Coral Reefs

, Volume 27, Issue 3, pp 697–705

Recruitment failure in Florida Keys Acropora palmata, a threatened Caribbean coral


DOI: 10.1007/s00338-008-0386-3

Cite this article as:
Williams, D.E., Miller, M.W. & Kramer, K.L. Coral Reefs (2008) 27: 697. doi:10.1007/s00338-008-0386-3


Recovery of Acropora palmata from its currently imperiled status depends on recruitment, a process which is poorly documented in existing Caribbean coral population studies. A. palmata is thought to be well adapted to proliferate through the recruitment of fragments resulting from physical disturbances, such as moderate intensity hurricanes. This study monitored fifteen 150 m2 fixed study plots on the upper Florida Keys fore-reef for asexual and sexual recruitment from 2004 to 2007. Between July and October 2005, 4 hurricanes passed by the Florida Keys, producing wind speeds on the reef tract of 23 to 33 m s−1. Surveys following the hurricanes documented an average loss of 52% estimated live tissue area within the study plots. The percentage of “branching” colonies in the population decreased from 67% to 42% while “remnant” colonies (isolated patches of tissue on standing skeleton) increased from 11% to 27%. Although some detached branches remained as loose fragments, more than 70% of the 380 fragments observed in the study plots were dead or rapidly losing tissue 3 weeks after Hurricane Dennis. Over the course of the study, only 27 fragments became attached to the substrate to form successful asexual recruits. Meanwhile, of the 18 new, small encrusting colonies that were observed in the study, only 2 were not attributable to asexual origin (i.e., remnant tissue from colonies or fragments previously observed) and are therefore possible sexual recruits. In summary, the 2005 hurricane season resulted in substantial loss of A. palmata from the upper Florida Keys fore-reef from a combination of physical removal and subsequent disease-like tissue mortality, and yielded few recruits of either sexual or asexual origin. Furthermore, the asexual and sexual fecundity of the remaining population is compromised for the near future due to the lack of branches (i.e., “asexual fecundity”) and overall loss of live tissue.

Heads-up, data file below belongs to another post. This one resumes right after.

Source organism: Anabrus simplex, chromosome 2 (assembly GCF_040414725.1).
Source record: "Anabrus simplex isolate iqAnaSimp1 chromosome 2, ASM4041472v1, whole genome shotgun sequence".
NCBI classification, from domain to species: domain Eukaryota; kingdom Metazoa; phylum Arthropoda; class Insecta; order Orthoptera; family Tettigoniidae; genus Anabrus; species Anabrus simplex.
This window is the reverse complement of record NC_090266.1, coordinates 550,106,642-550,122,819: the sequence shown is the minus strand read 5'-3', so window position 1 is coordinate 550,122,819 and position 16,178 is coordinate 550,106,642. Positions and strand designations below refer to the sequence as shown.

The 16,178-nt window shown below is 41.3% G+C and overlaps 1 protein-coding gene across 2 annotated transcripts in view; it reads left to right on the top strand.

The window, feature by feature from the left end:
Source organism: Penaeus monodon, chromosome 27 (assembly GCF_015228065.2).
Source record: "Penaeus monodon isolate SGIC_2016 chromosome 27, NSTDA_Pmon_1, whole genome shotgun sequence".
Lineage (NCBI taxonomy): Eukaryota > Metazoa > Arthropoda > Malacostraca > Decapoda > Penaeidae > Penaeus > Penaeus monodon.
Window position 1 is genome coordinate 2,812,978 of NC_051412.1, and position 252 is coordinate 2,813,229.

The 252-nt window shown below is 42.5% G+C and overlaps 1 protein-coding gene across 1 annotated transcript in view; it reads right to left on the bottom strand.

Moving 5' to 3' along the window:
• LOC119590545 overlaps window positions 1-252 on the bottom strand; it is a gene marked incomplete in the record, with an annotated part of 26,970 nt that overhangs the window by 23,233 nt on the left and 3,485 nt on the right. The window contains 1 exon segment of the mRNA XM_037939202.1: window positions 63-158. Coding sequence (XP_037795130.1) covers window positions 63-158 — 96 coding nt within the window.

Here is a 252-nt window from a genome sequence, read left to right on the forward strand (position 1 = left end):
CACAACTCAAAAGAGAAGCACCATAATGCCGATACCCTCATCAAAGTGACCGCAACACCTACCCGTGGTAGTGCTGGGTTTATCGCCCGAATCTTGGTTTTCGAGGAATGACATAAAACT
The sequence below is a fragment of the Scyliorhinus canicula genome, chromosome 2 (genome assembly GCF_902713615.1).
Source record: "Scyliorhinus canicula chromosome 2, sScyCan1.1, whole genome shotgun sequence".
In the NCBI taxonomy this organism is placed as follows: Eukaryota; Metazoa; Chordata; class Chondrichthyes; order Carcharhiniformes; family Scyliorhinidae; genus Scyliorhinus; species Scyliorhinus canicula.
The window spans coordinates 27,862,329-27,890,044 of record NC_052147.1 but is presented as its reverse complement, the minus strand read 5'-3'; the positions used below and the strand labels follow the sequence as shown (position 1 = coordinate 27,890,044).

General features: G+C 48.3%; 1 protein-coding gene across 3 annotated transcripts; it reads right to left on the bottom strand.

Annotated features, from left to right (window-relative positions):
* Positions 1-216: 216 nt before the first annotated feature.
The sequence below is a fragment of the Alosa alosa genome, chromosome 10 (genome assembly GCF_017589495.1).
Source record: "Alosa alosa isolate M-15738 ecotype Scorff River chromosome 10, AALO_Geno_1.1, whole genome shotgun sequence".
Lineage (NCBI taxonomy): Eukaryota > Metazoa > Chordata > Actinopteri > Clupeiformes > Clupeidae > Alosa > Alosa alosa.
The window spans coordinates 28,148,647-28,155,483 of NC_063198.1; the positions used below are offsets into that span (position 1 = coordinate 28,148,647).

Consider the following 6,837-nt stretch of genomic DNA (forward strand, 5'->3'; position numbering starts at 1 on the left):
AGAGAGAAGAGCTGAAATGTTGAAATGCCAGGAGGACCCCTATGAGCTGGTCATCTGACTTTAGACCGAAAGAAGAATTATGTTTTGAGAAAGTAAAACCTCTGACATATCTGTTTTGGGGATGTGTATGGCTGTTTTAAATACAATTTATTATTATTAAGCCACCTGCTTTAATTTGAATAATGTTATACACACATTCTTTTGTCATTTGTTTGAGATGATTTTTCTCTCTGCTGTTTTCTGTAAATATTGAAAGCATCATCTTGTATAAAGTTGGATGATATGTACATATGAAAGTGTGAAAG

Copyright information

© Springer-Verlag 2008

Authors and Affiliations

  • D. E. Williams
    • 1
    • 2
  • M. W. Miller
    • 2
  • K. L. Kramer
    • 3
  1. 1.Cooperative Institute for Marine & Atmospheric StudiesRSMAS University of MiamiMiamiUSA
  2. 2.NOAA Fisheries, Southeast Fisheries Science CenterMiamiUSA
  3. 3.National Park Service, Pacific Island Network Inventory and MonitoringHawai’i National ParkUSA